At the beginning of the year, Phoenix-based Baptist Hospitals and Health Systems was operating four acute-care hospitals and two nursing facilities. By summer's end, Baptist will be running only its charitable foundation.
Baptist's demise as a healthcare system will come with the sale of its two nursing facilities to Phoenix-based Gables International, a deal that should close by the end of August, according to Gerald Wissink, Baptist's chief executive officer.
Baptist parceled off its acute-care facilities in six weeks during the late spring and early summer. The proceeds are being turned over to the Phoenix-based Foundation for Baptist Health Systems. The foundation, soon to be renamed, will make grants for yet-to-be-determined activities in Baptist's service area.
On May 31, Nashville-based for-profit Vanguard Health Systems purchased 222-bed Phoenix Baptist Hospital and Medical Center and 104-bed Arrowhead Community Hospital in Glendale, Ariz. The sales price for the hospitals wasn't disclosed, but the Business Journal of Phoenix reported that Vanguard paid at least $44.5 million. A Vanguard spokesman didn't return phone calls seeking comment.
On June 30, 39-bed La Paz Regional Hospital in Parker, Ariz., disaffiliated from Baptist and is now a stand-alone facility, Wissink said.
On July 1, Brentwood, Tenn.-based Community Health Systems purchased Baptist's 90-bed Western Arizona Regional Medical Center in Bullhead City for $66 million plus an undisclosed sum for working capital.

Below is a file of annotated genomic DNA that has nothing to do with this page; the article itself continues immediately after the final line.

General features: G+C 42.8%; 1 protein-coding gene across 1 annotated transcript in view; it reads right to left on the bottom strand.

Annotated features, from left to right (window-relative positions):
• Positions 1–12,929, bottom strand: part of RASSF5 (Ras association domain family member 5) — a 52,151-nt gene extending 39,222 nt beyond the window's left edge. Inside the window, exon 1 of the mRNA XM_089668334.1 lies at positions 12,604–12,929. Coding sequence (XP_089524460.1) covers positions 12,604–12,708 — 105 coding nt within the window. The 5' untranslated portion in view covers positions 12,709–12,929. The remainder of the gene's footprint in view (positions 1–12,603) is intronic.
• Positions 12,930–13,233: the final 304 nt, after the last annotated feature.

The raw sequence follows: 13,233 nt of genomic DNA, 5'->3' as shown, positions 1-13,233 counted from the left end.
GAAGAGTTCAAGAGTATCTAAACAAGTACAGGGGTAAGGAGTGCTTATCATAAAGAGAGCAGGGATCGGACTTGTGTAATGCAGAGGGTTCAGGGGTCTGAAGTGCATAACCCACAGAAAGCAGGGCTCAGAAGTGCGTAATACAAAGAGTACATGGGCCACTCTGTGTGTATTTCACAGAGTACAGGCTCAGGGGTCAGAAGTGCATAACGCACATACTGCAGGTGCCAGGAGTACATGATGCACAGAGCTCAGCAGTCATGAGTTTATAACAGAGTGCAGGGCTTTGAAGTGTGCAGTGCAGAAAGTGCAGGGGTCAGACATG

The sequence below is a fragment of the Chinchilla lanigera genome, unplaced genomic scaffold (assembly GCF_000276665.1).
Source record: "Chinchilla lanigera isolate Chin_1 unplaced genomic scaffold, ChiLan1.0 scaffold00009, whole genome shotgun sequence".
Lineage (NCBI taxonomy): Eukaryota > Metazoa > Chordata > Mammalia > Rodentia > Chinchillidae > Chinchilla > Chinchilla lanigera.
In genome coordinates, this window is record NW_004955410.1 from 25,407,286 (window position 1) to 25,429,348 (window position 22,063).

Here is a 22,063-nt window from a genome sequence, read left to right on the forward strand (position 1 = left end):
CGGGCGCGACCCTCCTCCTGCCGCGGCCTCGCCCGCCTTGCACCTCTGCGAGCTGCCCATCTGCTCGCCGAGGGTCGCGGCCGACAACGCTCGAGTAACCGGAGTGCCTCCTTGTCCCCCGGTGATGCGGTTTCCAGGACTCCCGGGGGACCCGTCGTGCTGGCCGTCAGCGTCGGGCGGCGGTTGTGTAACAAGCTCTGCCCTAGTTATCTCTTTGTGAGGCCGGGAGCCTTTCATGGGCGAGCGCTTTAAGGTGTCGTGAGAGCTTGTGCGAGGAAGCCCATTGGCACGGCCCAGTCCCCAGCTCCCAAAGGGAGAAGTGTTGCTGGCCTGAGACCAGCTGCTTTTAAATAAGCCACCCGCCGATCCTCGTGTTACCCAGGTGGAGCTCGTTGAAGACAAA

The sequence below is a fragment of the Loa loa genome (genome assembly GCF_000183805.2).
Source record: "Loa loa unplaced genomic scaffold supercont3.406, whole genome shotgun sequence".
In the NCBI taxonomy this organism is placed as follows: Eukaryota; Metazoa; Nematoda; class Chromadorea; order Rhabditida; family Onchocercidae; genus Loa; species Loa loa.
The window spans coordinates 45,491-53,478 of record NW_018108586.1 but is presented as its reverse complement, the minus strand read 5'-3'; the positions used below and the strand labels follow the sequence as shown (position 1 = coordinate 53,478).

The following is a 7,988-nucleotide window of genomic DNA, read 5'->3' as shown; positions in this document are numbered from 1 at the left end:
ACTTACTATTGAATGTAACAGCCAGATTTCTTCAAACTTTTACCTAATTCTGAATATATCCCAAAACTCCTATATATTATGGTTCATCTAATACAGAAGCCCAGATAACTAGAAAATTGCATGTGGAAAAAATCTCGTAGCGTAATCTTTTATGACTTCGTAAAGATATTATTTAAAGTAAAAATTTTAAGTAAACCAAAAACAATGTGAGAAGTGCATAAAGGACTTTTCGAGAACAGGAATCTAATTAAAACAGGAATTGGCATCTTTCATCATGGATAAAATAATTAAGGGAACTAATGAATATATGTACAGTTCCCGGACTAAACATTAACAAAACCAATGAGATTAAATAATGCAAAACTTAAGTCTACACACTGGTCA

"We felt it was the best direction for the organization to take, particularly in light of all the financial challenges the industry faces," said Wissink, who cited reimbursement cuts from managed-care organizations and the Balanced Budget Act of 1997 for making it difficult to operate the hospitals. Baptist had announced early last year that it was looking for a buyer or equity partner.
Even without the payment crunch Baptist had had its share of operational difficulties. HCFA had decertified Western Arizona Regional for six months beginning in November 1997 after issues were raised about the quality of care at the facility. HCFA was poised to decertify Arrowhead Community Hospital in December 1998, but Baptist successfully sued to block the action.
Since the deals have been announced, Baptist has slashed its executive staff from 88 employees to 12. About 45 employees took jobs with Vanguard, while the remainder were either laid off or left Baptist on their own, Wissink said.
By October Wissink will leave Baptist himself, splitting time between consulting for Vanguard and the Foundation for Baptist Health Systems.
Baptist becomes the second hospital system in as many years to purposely unravel itself. Burbank, Calif.-based UniHealth similarly reduced itself to a charitable foundation through the sale of its eight hospitals to Catholic Healthcare West in late 1998.
Although Wissink has spent 19 years with Baptist and has been its CEO since 1988, he didn't express any sadness about dismantling the organization.
"We're quite pleased with our direction. We'll have very strong, viable facilities in the community, as well as a very solid (charitable) foundation."